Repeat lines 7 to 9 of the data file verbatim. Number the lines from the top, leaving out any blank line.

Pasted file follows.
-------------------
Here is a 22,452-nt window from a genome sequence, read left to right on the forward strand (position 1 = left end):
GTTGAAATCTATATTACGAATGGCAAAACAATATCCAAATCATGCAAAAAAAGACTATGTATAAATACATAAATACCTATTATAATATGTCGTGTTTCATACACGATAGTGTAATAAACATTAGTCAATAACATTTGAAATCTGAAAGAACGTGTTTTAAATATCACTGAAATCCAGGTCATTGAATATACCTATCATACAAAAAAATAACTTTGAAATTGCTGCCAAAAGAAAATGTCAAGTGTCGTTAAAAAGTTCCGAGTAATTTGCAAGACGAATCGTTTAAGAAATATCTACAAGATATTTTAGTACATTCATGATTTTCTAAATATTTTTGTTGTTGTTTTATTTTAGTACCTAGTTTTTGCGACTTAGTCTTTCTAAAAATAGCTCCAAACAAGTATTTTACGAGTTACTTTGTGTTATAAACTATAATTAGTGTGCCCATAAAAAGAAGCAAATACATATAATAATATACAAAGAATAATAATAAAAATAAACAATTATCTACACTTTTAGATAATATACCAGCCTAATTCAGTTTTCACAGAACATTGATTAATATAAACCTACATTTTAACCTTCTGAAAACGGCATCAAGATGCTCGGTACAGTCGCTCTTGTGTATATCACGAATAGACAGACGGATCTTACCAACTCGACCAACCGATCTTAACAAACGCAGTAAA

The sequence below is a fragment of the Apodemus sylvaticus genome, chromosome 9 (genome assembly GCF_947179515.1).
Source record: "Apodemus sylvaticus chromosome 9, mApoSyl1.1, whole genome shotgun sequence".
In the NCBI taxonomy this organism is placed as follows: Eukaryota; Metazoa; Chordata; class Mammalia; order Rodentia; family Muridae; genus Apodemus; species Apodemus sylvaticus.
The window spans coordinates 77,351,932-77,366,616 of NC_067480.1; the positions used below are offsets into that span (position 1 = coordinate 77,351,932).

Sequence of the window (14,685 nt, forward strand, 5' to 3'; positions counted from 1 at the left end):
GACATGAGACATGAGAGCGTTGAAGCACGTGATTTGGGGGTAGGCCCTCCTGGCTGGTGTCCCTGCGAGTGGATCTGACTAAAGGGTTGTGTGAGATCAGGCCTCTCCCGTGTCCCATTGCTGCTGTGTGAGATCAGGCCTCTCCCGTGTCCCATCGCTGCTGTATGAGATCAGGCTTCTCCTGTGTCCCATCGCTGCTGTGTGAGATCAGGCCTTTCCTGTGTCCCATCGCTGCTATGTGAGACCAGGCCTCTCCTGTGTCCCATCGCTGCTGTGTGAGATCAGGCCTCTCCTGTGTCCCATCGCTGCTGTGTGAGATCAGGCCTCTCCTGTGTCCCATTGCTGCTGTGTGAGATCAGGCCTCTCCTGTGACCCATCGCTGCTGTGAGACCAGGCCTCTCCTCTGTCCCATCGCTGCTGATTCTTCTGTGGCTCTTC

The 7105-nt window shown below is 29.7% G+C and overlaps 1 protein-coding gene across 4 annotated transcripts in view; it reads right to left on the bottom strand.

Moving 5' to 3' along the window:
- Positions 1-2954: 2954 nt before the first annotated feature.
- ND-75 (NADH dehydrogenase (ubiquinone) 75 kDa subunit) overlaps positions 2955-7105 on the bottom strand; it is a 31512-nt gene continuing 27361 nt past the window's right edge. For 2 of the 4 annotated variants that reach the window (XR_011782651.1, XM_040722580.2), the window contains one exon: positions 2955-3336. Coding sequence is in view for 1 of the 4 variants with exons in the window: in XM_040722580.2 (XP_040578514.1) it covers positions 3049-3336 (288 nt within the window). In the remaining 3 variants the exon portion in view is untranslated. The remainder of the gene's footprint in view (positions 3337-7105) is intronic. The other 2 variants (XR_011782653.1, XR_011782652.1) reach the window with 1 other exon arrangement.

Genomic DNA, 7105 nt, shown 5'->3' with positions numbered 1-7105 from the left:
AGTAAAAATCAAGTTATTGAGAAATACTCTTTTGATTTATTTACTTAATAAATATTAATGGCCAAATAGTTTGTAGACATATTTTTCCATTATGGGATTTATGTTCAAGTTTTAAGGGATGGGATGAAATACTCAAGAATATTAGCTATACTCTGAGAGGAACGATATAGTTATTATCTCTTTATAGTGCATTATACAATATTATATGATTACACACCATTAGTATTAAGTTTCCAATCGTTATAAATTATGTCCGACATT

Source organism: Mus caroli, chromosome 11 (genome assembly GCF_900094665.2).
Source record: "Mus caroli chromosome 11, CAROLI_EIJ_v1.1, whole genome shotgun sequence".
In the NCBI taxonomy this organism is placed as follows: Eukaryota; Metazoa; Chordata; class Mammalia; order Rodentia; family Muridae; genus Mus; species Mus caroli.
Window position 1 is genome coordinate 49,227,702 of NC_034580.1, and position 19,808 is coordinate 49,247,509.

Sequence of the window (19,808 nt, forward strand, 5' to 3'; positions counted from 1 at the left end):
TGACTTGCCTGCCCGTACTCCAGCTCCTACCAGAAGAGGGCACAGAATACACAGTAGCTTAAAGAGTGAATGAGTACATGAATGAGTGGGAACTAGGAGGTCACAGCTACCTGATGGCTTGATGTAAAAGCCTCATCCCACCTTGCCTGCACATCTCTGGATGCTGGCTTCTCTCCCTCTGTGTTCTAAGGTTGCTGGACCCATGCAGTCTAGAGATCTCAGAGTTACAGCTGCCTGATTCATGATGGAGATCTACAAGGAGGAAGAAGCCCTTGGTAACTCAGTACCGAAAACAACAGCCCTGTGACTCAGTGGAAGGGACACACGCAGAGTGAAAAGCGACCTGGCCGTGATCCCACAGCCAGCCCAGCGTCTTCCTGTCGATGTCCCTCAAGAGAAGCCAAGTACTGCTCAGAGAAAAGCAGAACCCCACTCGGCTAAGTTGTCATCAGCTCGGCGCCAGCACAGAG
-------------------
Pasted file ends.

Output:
Sequence of the window (14,685 nt, forward strand, 5' to 3'; positions counted from 1 at the left end):
GACATGAGACATGAGAGCGTTGAAGCACGTGATTTGGGGGTAGGCCCTCCTGGCTGGTGTCCCTGCGAGTGGATCTGACTAAAGGGTTGTGTGAGATCAGGCCTCTCCCGTGTCCCATTGCTGCTGTGTGAGATCAGGCCTCTCCCGTGTCCCATCGCTGCTGTATGAGATCAGGCTTCTCCTGTGTCCCATCGCTGCTGTGTGAGATCAGGCCTTTCCTGTGTCCCATCGCTGCTATGTGAGACCAGGCCTCTCCTGTGTCCCATCGCTGCTGTGTGAGATCAGGCCTCTCCTGTGTCCCATCGCTGCTGTGTGAGATCAGGCCTCTCCTGTGTCCCATTGCTGCTGTGTGAGATCAGGCCTCTCCTGTGACCCATCGCTGCTGTGAGACCAGGCCTCTCCTCTGTCCCATCGCTGCTGATTCTTCTGTGGCTCTTC

The 7105-nt window shown below is 29.7% G+C and overlaps 1 protein-coding gene across 4 annotated transcripts in view; it reads right to left on the bottom strand.